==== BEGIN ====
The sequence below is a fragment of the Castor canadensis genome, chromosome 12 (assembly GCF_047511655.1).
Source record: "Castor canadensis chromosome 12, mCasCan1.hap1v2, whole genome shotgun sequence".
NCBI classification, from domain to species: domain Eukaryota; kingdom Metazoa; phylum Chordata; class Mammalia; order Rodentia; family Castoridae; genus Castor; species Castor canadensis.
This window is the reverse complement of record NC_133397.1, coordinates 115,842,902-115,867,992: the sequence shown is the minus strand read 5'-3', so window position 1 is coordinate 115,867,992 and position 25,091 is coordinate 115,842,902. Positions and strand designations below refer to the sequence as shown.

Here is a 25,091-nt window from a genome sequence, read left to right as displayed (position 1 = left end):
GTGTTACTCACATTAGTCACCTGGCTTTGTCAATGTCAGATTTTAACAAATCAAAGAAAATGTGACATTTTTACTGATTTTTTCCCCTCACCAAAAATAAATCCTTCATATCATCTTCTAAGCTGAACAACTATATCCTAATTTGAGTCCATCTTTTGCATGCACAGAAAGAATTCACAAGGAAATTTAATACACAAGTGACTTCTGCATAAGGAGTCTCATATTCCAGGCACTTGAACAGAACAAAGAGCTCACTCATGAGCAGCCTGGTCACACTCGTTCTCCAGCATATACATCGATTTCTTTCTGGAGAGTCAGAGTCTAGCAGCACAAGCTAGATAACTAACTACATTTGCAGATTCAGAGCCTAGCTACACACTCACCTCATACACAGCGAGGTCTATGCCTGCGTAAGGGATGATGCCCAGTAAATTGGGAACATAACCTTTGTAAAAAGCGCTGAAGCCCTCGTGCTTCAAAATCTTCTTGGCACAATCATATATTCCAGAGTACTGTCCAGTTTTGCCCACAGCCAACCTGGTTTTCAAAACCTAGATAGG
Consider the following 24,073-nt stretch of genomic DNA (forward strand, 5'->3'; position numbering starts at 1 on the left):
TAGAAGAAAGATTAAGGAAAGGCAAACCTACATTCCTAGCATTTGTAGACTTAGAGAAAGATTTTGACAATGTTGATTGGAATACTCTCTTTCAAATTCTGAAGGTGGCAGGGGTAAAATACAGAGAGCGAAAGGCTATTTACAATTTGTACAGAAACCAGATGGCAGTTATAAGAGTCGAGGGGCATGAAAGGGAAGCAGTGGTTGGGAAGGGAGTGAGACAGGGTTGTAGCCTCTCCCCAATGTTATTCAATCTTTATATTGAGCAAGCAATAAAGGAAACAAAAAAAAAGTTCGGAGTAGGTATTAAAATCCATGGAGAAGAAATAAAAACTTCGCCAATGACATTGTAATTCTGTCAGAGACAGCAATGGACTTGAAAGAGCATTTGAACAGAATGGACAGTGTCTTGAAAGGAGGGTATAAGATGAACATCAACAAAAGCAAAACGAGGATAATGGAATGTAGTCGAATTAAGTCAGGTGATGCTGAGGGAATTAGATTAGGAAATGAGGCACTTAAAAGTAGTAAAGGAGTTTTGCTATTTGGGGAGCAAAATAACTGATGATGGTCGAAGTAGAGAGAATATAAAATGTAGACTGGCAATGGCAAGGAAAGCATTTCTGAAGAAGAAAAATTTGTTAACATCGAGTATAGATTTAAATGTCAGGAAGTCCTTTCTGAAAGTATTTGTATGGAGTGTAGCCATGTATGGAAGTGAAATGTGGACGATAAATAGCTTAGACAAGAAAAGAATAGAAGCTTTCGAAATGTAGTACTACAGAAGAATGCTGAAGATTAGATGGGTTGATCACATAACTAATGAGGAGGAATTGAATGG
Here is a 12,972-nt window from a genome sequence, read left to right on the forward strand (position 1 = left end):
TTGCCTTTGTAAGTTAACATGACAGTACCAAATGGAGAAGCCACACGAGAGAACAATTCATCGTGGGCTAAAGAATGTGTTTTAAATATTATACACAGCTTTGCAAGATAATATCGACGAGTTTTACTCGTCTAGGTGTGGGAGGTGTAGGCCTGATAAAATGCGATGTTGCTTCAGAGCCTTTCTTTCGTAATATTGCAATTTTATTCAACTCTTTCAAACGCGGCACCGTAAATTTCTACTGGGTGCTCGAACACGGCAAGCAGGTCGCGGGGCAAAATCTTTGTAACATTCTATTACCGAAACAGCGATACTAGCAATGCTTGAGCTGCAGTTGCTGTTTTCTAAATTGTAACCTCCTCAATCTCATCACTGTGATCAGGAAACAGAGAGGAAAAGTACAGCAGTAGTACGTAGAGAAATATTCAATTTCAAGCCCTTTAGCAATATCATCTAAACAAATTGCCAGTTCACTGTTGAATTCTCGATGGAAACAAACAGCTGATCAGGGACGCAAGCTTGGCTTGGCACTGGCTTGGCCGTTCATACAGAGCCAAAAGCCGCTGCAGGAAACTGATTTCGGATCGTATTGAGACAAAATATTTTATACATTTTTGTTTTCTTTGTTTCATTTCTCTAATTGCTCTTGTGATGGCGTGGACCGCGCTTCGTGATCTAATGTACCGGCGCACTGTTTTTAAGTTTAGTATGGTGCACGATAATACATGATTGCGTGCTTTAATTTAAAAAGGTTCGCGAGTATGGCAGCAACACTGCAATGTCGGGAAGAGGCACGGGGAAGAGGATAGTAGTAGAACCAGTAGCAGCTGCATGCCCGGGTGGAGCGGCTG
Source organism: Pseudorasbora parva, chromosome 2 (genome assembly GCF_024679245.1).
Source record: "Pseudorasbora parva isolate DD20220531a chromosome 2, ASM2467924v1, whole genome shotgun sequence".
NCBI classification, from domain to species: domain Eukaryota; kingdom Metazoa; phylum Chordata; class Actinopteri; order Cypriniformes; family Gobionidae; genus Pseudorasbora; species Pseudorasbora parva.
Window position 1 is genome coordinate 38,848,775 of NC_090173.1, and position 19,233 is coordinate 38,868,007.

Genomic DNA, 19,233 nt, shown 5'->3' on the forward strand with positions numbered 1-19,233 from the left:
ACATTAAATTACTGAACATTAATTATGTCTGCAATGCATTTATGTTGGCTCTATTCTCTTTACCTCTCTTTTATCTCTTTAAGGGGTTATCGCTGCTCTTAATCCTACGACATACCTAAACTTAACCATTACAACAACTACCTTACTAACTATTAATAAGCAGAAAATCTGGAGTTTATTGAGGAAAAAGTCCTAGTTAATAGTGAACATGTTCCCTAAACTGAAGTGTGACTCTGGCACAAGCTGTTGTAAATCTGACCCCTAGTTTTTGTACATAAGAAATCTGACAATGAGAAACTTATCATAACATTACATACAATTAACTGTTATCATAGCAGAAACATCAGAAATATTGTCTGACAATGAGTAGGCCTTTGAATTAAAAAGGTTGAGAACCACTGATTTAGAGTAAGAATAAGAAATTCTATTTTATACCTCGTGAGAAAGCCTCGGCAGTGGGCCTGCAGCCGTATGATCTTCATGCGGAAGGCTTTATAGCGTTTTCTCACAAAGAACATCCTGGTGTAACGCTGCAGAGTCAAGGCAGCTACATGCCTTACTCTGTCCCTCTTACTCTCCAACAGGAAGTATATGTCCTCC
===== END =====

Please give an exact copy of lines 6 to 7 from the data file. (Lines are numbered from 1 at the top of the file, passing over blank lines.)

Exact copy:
GTGTTACTCACATTAGTCACCTGGCTTTGTCAATGTCAGATTTTAACAAATCAAAGAAAATGTGACATTTTTACTGATTTTTTCCCCTCACCAAAAATAAATCCTTCATATCATCTTCTAAGCTGAACAACTATATCCTAATTTGAGTCCATCTTTTGCATGCACAGAAAGAATTCACAAGGAAATTTAATACACAAGTGACTTCTGCATAAGGAGTCTCATATTCCAGGCACTTGAACAGAACAAAGAGCTCACTCATGAGCAGCCTGGTCACACTCGTTCTCCAGCATATACATCGATTTCTTTCTGGAGAGTCAGAGTCTAGCAGCACAAGCTAGATAACTAACTACATTTGCAGATTCAGAGCCTAGCTACACACTCACCTCATACACAGCGAGGTCTATGCCTGCGTAAGGGATGATGCCCAGTAAATTGGGAACATAACCTTTGTAAAAAGCGCTGAAGCCCTCGTGCTTCAAAATCTTCTTGGCACAATCATATATTCCAGAGTACTGTCCAGTTTTGCCCACAGCCAACCTGGTTTTCAAAACCTAGATAGG
Consider the following 24,073-nt stretch of genomic DNA (forward strand, 5'->3'; position numbering starts at 1 on the left):